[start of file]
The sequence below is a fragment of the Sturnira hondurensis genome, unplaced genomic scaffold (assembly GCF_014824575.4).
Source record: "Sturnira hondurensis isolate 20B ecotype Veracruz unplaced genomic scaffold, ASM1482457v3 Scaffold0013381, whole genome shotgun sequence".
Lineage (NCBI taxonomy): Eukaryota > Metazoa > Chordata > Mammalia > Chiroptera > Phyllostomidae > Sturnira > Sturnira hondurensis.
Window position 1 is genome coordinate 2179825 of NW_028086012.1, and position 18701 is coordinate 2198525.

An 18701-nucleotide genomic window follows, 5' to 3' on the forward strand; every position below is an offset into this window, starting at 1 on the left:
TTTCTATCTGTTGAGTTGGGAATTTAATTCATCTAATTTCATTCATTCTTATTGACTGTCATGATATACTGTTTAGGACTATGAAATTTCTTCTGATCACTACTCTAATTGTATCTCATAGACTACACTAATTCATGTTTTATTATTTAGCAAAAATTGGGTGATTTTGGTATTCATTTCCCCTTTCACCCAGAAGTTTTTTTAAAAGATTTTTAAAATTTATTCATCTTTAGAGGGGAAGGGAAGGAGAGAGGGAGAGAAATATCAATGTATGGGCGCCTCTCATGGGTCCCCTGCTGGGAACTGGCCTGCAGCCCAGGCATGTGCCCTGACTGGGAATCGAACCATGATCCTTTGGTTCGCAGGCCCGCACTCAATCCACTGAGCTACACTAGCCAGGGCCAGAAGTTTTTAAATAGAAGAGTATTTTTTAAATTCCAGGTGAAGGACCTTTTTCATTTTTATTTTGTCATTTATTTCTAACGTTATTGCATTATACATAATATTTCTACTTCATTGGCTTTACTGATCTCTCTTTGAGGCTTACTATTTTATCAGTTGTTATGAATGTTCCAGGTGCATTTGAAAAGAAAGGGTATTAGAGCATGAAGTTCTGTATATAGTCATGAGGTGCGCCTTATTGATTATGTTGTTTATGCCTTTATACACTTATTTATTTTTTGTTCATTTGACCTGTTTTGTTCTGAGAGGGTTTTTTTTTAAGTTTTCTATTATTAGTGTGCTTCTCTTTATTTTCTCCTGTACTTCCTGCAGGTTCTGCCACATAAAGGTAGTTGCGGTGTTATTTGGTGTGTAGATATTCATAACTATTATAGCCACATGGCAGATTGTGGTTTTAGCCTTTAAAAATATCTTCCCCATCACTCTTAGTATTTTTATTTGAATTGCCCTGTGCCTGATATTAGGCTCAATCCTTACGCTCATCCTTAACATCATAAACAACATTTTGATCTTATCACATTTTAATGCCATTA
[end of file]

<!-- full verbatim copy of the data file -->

The sequence below is a fragment of the Sturnira hondurensis genome, unplaced genomic scaffold (assembly GCF_014824575.4).
Source record: "Sturnira hondurensis isolate 20B ecotype Veracruz unplaced genomic scaffold, ASM1482457v3 Scaffold0013381, whole genome shotgun sequence".
Lineage (NCBI taxonomy): Eukaryota > Metazoa > Chordata > Mammalia > Chiroptera > Phyllostomidae > Sturnira > Sturnira hondurensis.
Window position 1 is genome coordinate 2179825 of NW_028086012.1, and position 18701 is coordinate 2198525.

An 18701-nucleotide genomic window follows, 5' to 3' on the forward strand; every position below is an offset into this window, starting at 1 on the left:
TTTCTATCTGTTGAGTTGGGAATTTAATTCATCTAATTTCATTCATTCTTATTGACTGTCATGATATACTGTTTAGGACTATGAAATTTCTTCTGATCACTACTCTAATTGTATCTCATAGACTACACTAATTCATGTTTTATTATTTAGCAAAAATTGGGTGATTTTGGTATTCATTTCCCCTTTCACCCAGAAGTTTTTTTAAAAGATTTTTAAAATTTATTCATCTTTAGAGGGGAAGGGAAGGAGAGAGGGAGAGAAATATCAATGTATGGGCGCCTCTCATGGGTCCCCTGCTGGGAACTGGCCTGCAGCCCAGGCATGTGCCCTGACTGGGAATCGAACCATGATCCTTTGGTTCGCAGGCCCGCACTCAATCCACTGAGCTACACTAGCCAGGGCCAGAAGTTTTTAAATAGAAGAGTATTTTTTAAATTCCAGGTGAAGGACCTTTTTCATTTTTATTTTGTCATTTATTTCTAACGTTATTGCATTATACATAATATTTCTACTTCATTGGCTTTACTGATCTCTCTTTGAGGCTTACTATTTTATCAGTTGTTATGAATGTTCCAGGTGCATTTGAAAAGAAAGGGTATTAGAGCATGAAGTTCTGTATATAGTCATGAGGTGCGCCTTATTGATTATGTTGTTTATGCCTTTATACACTTATTTATTTTTTGTTCATTTGACCTGTTTTGTTCTGAGAGGGTTTTTTTTTAAGTTTTCTATTATTAGTGTGCTTCTCTTTATTTTCTCCTGTACTTCCTGCAGGTTCTGCCACATAAAGGTAGTTGCGGTGTTATTTGGTGTGTAGATATTCATAACTATTATAGCCACATGGCAGATTGTGGTTTTAGCCTTTAAAAATATCTTCCCCATCACTCTTAGTATTTTTATTTGAATTGCCCTGTGCCTGATATTAGGCTCAATCCTTACGCTCATCCTTAACATCATAAACAACATTTTGATCTTATCACATTTTAATGCCATTA